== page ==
How the Coronavirus Could Impact Your Investments

If your investment strategy includes the stock market or other investment vehicles directly affected by the global economy, it’s easy to worry. Changes in automobile and home sales, decreased tourism, and a slowing entertainment industry have direct impacts on the stock market.

On March 3, 2020, the Dow Jones Industrial Average closed the day down 786 points, which is extremely concerning for investors. However, the Federal Reserve is quickly taking action to ensure the economy remains stable.

The Federal Reserve cut the U.S interest rate by half a percentage point to encourage consumers to continue spending. This is the department’s attempt to keep the country’s financial and investment outlook positive. The U.S. interest rate decreased from 1.75% to a little below 1.25%.

Could the Coronavirus Outbreak Impact Your Retirement Investments?

Your retirement investments are your long-term investment strategy. If you’ve already invested money in the market and you’re not worried about what to invest in now, your best bet is to leave your retirement investments alone. Since the stock market is experiencing volatility, the worst move is to attempt to pull out your investments.

Retirement investments usually only pay off if you display patience and give them time to grow. At this moment, your retirement investments may not look too promising. The negative effects of the coronavirus on the economy are widely evident in the stock market. However, if you can keep your money where it is and wait for the economy to rebound before attempting to move or take out your investments, chances are your money will still show growth in the long term.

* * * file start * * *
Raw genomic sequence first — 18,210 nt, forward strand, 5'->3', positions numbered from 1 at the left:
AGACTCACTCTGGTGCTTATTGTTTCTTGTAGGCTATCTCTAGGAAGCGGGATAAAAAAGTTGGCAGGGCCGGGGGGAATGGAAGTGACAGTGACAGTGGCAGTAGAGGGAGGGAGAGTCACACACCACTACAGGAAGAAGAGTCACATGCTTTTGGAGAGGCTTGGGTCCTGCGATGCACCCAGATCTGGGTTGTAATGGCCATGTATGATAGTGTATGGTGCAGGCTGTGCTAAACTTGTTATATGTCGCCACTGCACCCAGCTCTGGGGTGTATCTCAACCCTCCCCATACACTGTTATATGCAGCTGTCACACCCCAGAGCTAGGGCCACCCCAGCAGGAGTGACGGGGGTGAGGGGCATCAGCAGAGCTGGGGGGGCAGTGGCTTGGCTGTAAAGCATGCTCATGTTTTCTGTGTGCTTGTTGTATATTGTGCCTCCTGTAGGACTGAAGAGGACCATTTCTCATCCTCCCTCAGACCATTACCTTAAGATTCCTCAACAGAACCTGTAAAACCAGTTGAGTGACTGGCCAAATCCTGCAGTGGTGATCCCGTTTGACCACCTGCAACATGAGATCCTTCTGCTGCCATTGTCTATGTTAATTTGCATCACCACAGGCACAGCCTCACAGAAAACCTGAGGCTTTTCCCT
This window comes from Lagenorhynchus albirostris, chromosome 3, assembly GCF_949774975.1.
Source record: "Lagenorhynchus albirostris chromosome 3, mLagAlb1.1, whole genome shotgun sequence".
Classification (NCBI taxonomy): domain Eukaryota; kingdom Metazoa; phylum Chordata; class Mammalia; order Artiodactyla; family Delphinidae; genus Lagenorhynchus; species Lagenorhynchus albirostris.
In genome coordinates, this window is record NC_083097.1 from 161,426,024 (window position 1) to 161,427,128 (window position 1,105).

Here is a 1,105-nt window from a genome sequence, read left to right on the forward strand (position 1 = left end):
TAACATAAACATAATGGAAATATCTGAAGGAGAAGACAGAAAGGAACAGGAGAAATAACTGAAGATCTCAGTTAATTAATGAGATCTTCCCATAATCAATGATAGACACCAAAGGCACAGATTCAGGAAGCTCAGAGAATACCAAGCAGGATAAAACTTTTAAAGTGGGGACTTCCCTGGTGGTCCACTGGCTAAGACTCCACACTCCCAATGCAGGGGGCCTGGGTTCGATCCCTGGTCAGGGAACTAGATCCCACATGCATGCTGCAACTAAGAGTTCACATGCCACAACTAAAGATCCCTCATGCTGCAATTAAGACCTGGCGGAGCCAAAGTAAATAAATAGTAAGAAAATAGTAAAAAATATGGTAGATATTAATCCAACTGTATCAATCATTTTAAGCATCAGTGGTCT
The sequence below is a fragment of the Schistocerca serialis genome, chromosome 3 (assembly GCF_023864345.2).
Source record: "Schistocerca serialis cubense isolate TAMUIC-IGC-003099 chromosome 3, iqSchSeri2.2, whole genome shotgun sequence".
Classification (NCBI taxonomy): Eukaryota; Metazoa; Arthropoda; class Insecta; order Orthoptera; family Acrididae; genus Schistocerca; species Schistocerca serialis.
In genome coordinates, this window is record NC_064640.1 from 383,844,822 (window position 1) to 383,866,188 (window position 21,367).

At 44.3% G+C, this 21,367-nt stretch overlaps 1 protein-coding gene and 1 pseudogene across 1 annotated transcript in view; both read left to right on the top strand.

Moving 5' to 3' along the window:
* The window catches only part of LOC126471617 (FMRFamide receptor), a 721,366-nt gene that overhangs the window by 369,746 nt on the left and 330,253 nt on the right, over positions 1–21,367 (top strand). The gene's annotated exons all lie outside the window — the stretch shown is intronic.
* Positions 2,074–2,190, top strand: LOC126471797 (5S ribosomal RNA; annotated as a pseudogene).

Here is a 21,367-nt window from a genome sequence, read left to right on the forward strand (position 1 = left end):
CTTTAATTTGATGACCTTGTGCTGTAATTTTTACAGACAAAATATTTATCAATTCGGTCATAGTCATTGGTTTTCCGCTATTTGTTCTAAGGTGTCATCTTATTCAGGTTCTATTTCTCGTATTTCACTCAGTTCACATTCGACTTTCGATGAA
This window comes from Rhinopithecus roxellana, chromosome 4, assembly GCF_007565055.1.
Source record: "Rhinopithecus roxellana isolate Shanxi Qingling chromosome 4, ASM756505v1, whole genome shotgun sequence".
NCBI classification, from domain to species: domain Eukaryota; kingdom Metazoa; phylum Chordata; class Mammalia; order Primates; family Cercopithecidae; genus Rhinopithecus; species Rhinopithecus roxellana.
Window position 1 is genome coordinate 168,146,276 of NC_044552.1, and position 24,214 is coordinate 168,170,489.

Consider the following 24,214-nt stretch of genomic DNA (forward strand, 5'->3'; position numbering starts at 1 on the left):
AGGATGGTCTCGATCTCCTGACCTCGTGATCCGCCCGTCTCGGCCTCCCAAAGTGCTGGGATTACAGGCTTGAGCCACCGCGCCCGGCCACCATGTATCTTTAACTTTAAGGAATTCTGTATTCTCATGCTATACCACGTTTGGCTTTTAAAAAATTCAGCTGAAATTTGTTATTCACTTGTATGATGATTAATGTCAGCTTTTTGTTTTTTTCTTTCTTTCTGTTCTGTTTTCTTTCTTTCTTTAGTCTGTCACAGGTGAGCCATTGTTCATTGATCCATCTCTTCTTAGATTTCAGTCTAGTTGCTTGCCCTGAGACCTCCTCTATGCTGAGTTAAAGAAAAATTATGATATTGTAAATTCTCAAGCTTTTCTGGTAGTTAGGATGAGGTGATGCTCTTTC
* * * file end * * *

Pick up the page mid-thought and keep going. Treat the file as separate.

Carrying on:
How to Protect Your Finances From Coronavirus

The outbreak of the coronavirus has put the global economy in a unique and unpredictable situation. Factors such as how long the stock market will continue to fall and how widespread the virus will become are all unknown. This makes the market extremely uncertain, causing consumers to worry about the health of their finances and investments.

There are a few ways you can be proactive about protecting your investments from the negative financial impacts of the Coronavirus, including the following:

  • Stay on budget: One of the best ways to ensure you remain financially stable is to set a budget and adhere to it each month. By remaining on budget, you can keep your household thriving, no matter what happens with the economy.
  • Make calculated financial moves: It’s tempting to make big moves right now since the economy feels unstable. However, this can disrupt your financial plan and set you off course quickly. Analyze your financial moves before you make them to ensure they’re in your best interest first.
  • Focus on long-term investments: Short-term investments are experiencing volatility in the market. If you adhere to your long-term investment strategy, it’s more likely that the economy will improve and your money will grow.
  • Stay calm: If you panic about the negative effects the coronavirus is causing in the global economy, you could make rash and irrational financial decisions. Remain informed but stay calm and optimistic about the future and your investments.

The unpredictable nature of the coronavirus has impacted the global economy, which may, in turn, affect your investments. By staying calm and sticking with your long-term investment strategy, you may reduce the financial impacts this virus could have on your retirement plans.